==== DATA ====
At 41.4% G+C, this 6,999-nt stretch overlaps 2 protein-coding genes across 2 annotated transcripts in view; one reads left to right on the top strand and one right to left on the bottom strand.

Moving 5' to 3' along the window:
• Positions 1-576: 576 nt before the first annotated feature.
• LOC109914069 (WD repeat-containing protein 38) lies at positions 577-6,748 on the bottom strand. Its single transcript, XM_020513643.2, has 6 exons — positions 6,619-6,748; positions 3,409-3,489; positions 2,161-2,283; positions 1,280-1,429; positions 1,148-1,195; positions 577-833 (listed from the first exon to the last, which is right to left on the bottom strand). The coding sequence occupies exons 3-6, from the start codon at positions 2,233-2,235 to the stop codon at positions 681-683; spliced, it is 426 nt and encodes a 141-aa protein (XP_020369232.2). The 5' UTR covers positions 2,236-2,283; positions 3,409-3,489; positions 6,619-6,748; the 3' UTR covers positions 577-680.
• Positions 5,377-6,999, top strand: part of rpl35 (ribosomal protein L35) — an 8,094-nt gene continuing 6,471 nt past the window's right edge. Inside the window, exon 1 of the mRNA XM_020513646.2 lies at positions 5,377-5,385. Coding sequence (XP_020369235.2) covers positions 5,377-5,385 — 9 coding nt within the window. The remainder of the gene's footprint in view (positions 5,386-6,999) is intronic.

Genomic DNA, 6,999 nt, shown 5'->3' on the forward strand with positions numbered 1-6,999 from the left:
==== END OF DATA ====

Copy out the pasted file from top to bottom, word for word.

At 41.4% G+C, this 6,999-nt stretch overlaps 2 protein-coding genes across 2 annotated transcripts in view; one reads left to right on the top strand and one right to left on the bottom strand.

Moving 5' to 3' along the window:
• Positions 1-576: 576 nt before the first annotated feature.
• LOC109914069 (WD repeat-containing protein 38) lies at positions 577-6,748 on the bottom strand. Its single transcript, XM_020513643.2, has 6 exons — positions 6,619-6,748; positions 3,409-3,489; positions 2,161-2,283; positions 1,280-1,429; positions 1,148-1,195; positions 577-833 (listed from the first exon to the last, which is right to left on the bottom strand). The coding sequence occupies exons 3-6, from the start codon at positions 2,233-2,235 to the stop codon at positions 681-683; spliced, it is 426 nt and encodes a 141-aa protein (XP_020369232.2). The 5' UTR covers positions 2,236-2,283; positions 3,409-3,489; positions 6,619-6,748; the 3' UTR covers positions 577-680.
• Positions 5,377-6,999, top strand: part of rpl35 (ribosomal protein L35) — an 8,094-nt gene continuing 6,471 nt past the window's right edge. Inside the window, exon 1 of the mRNA XM_020513646.2 lies at positions 5,377-5,385. Coding sequence (XP_020369235.2) covers positions 5,377-5,385 — 9 coding nt within the window. The remainder of the gene's footprint in view (positions 5,386-6,999) is intronic.

Genomic DNA, 6,999 nt, shown 5'->3' on the forward strand with positions numbered 1-6,999 from the left: